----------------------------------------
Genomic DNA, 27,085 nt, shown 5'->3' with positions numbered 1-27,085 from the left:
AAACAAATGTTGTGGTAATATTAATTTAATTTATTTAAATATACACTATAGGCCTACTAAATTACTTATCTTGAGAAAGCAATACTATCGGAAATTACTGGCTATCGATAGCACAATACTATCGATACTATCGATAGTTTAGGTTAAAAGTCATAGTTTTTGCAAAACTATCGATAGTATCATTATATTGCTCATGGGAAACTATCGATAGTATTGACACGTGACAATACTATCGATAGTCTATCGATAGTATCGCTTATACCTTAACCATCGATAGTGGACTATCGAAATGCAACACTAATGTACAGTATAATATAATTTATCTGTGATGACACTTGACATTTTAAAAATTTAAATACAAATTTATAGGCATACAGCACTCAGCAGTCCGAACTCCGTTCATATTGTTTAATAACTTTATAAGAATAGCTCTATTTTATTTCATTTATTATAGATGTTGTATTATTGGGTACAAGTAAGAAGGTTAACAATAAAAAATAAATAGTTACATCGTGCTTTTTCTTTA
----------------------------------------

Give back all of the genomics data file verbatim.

Genomic DNA, 27,085 nt, shown 5'->3' with positions numbered 1-27,085 from the left:
AAACAAATGTTGTGGTAATATTAATTTAATTTATTTAAATATACACTATAGGCCTACTAAATTACTTATCTTGAGAAAGCAATACTATCGGAAATTACTGGCTATCGATAGCACAATACTATCGATACTATCGATAGTTTAGGTTAAAAGTCATAGTTTTTGCAAAACTATCGATAGTATCATTATATTGCTCATGGGAAACTATCGATAGTATTGACACGTGACAATACTATCGATAGTCTATCGATAGTATCGCTTATACCTTAACCATCGATAGTGGACTATCGAAATGCAACACTAATGTACAGTATAATATAATTTATCTGTGATGACACTTGACATTTTAAAAATTTAAATACAAATTTATAGGCATACAGCACTCAGCAGTCCGAACTCCGTTCATATTGTTTAATAACTTTATAAGAATAGCTCTATTTTATTTCATTTATTATAGATGTTGTATTATTGGGTACAAGTAAGAAGGTTAACAATAAAAAATAAATAGTTACATCGTGCTTTTTCTTTA